Wikipedia founder questions Facebook as 'arbiter' of public views

Jimmy Wales, the founder of Wikipedia and of WikiTribune, expressed concern about Facebook’s new mission to ask its users what news they trust and to push news into a separate feed. He warned it risked backfiring and turning the social network into the “arbiter” of public views.

“If five years ago you were talking about Facebook and you said to people what is your fear, your dystopian future of Facebook, it’s that Facebook would start shaping my public perceptions by choosing which information is in their opinion quality or low quality,” Wales said in a panel discussion hosted by broadcaster CNBC alongside the World Economic Forum in Davos, Switzerland.

Wales spoke alongside public relations industry leader Richard Edelman who shared his concern at Mark Zuckerberg’s announcement that Facebook will reduce the importance of news from media companies in people’s news feed and survey its users to establish which news providers they trust.

“The idea that they would eliminate or reduce the availability of mainstream news on the feed is directly contradictory to what I would hope would be the future,” Edelman said. His firm this week released its annual “Trust Barometer” which showed some improvement in the trust in journalism over the past year, a dramatic decline in global trust of social networks as a source, and big fall in overall trust in the United States. The full Trust Barometer report can be found here.

Facebook knows what’s good for you

Facebook founder Zuckerberg responded to a year of crisis over the social media giant’s influence in spreading so-called “fake news” (Guardian) – including deliberate manipulation by apparently state and independent actors in Russia – by announcing a shift in strategy (Facebook) to prioritize “meaningful social interactions” with friends and family over news from media outlets and other corporations. The company has since said it intends to use surveys to determine what news to display.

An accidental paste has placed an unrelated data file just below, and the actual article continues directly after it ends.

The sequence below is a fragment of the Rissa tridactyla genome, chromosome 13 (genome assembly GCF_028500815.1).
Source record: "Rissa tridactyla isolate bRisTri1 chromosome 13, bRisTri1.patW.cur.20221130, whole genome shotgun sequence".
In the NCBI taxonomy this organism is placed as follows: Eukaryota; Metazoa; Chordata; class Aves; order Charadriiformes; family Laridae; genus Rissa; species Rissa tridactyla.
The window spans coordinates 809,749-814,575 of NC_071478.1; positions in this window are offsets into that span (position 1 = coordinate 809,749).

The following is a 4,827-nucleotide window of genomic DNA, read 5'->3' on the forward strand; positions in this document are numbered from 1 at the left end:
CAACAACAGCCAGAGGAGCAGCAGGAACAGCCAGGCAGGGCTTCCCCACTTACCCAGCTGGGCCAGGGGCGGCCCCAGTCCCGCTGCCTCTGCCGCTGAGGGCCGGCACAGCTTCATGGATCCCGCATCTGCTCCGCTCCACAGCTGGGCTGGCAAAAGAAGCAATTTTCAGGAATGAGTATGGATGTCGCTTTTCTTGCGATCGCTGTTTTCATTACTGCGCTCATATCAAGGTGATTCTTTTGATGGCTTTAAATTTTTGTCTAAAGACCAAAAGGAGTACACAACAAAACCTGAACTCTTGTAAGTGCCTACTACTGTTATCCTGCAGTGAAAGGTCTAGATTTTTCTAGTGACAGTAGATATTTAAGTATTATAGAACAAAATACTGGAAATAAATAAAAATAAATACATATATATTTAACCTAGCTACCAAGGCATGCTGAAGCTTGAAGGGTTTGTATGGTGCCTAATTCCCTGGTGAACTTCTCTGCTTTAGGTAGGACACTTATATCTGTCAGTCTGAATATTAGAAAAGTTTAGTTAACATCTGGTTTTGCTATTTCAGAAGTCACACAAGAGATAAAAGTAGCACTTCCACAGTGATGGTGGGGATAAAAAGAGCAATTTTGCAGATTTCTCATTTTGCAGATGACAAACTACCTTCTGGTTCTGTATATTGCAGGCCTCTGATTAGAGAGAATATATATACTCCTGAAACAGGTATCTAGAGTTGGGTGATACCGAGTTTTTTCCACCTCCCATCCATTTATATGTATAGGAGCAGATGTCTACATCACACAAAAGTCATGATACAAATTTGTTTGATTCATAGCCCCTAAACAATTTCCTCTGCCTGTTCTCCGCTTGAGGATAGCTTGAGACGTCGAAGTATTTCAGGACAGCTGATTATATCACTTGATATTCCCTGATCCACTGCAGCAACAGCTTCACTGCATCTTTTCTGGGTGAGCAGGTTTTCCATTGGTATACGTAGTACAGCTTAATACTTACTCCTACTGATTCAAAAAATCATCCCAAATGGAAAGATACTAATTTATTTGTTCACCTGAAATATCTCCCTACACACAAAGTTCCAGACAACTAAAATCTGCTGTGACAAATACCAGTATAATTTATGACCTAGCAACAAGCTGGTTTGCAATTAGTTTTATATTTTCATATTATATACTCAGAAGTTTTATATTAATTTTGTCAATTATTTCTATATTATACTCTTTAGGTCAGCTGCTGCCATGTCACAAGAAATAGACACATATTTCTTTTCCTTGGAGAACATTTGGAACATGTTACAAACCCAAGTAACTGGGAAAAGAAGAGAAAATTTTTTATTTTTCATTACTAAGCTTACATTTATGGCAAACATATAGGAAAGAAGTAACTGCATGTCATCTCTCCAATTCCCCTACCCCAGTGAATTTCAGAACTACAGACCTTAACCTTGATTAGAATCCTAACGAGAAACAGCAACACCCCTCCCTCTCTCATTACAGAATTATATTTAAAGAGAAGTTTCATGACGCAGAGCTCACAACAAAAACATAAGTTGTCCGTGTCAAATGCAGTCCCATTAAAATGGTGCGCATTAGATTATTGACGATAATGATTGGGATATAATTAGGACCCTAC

In a phrase which certainly sounded like Facebook was peering into the soul of its readers, Zuckerberg proffered a quasi-psychological theory for the decision: “The research shows that when we use social media to connect with people we care about, it can be good for our well-being. We can feel more connected and less lonely, and that correlates with long term measures of happiness and health.”

Wales said he had founded WikiTribune to combat the concepts behind the term fake news, as well as the dependency of the existing online news industry on generating “clicks” to support advertising. He said he was provoked to launch WikiTribune earlier than he might have by the now legendary remark of U.S. President Donald Trump’s spokesperson Kellyanne Conway a year ago, who suggested there were “alternative facts” (The Guardian) used to bolster White House claims that Trump’s inauguration had drawn the largest crowds ever.

WikiTribune launched as a public pilot in October, with a team of staff journalists working alongside a growing group of community contributors.

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        Explanatory note: We wrote this story because Wales and Edelman were speaking at public event — hosted and broadcast by CNBC and were addressing significant contemporary issues of trust in media and politics. Each is a significant player in their respective industries and recognized figures in the Davos community.

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